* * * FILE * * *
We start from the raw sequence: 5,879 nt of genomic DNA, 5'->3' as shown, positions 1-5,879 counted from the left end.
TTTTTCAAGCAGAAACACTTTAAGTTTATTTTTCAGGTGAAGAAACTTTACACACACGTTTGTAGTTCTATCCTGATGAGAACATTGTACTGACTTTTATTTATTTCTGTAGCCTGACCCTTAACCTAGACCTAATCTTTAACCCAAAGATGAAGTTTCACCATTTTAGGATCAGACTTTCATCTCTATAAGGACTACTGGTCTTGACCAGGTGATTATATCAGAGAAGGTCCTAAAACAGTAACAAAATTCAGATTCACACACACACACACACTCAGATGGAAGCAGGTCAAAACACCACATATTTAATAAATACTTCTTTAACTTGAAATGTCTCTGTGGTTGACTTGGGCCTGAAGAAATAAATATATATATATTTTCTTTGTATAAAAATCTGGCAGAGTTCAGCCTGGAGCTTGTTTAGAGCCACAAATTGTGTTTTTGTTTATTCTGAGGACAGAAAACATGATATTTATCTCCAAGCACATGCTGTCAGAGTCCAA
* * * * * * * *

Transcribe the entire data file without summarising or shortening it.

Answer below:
We start from the raw sequence: 5,879 nt of genomic DNA, 5'->3' as shown, positions 1-5,879 counted from the left end.
TTTTTCAAGCAGAAACACTTTAAGTTTATTTTTCAGGTGAAGAAACTTTACACACACGTTTGTAGTTCTATCCTGATGAGAACATTGTACTGACTTTTATTTATTTCTGTAGCCTGACCCTTAACCTAGACCTAATCTTTAACCCAAAGATGAAGTTTCACCATTTTAGGATCAGACTTTCATCTCTATAAGGACTACTGGTCTTGACCAGGTGATTATATCAGAGAAGGTCCTAAAACAGTAACAAAATTCAGATTCACACACACACACACACTCAGATGGAAGCAGGTCAAAACACCACATATTTAATAAATACTTCTTTAACTTGAAATGTCTCTGTGGTTGACTTGGGCCTGAAGAAATAAATATATATATATTTTCTTTGTATAAAAATCTGGCAGAGTTCAGCCTGGAGCTTGTTTAGAGCCACAAATTGTGTTTTTGTTTATTCTGAGGACAGAAAACATGATATTTATCTCCAAGCACATGCTGTCAGAGTCCAA